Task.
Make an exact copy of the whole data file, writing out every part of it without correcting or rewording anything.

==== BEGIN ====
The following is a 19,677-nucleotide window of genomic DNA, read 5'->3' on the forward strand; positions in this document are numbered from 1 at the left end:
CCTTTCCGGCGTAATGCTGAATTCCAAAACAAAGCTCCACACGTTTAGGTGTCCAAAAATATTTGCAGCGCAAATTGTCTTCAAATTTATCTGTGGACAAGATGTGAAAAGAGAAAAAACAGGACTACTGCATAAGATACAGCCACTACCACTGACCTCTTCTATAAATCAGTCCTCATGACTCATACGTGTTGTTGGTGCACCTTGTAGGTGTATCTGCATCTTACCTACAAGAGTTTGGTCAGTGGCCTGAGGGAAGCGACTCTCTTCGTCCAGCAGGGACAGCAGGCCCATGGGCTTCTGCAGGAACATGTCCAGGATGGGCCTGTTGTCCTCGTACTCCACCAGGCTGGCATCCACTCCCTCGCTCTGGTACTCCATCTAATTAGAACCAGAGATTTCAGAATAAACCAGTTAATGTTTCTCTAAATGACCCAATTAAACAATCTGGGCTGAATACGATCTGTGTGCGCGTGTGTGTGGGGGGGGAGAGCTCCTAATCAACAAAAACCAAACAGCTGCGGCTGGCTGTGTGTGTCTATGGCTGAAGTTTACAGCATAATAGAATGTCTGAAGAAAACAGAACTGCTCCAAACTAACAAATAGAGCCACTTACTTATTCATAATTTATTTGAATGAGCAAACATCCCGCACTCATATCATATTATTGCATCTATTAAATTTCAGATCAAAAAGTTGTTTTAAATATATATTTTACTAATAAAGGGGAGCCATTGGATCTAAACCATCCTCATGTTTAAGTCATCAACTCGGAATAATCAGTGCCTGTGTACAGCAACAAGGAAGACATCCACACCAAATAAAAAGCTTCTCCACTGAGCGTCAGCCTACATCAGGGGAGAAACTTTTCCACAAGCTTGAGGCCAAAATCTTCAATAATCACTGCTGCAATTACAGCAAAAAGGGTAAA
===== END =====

The following is a 19,677-nucleotide window of genomic DNA, read 5'->3' on the forward strand; positions in this document are numbered from 1 at the left end:
CCTTTCCGGCGTAATGCTGAATTCCAAAACAAAGCTCCACACGTTTAGGTGTCCAAAAATATTTGCAGCGCAAATTGTCTTCAAATTTATCTGTGGACAAGATGTGAAAAGAGAAAAAACAGGACTACTGCATAAGATACAGCCACTACCACTGACCTCTTCTATAAATCAGTCCTCATGACTCATACGTGTTGTTGGTGCACCTTGTAGGTGTATCTGCATCTTACCTACAAGAGTTTGGTCAGTGGCCTGAGGGAAGCGACTCTCTTCGTCCAGCAGGGACAGCAGGCCCATGGGCTTCTGCAGGAACATGTCCAGGATGGGCCTGTTGTCCTCGTACTCCACCAGGCTGGCATCCACTCCCTCGCTCTGGTACTCCATCTAATTAGAACCAGAGATTTCAGAATAAACCAGTTAATGTTTCTCTAAATGACCCAATTAAACAATCTGGGCTGAATACGATCTGTGTGCGCGTGTGTGTGGGGGGGGAGAGCTCCTAATCAACAAAAACCAAACAGCTGCGGCTGGCTGTGTGTGTCTATGGCTGAAGTTTACAGCATAATAGAATGTCTGAAGAAAACAGAACTGCTCCAAACTAACAAATAGAGCCACTTACTTATTCATAATTTATTTGAATGAGCAAACATCCCGCACTCATATCATATTATTGCATCTATTAAATTTCAGATCAAAAAGTTGTTTTAAATATATATTTTACTAATAAAGGGGAGCCATTGGATCTAAACCATCCTCATGTTTAAGTCATCAACTCGGAATAATCAGTGCCTGTGTACAGCAACAAGGAAGACATCCACACCAAATAAAAAGCTTCTCCACTGAGCGTCAGCCTACATCAGGGGAGAAACTTTTCCACAAGCTTGAGGCCAAAATCTTCAATAATCACTGCTGCAATTACAGCAAAAAGGGTAAA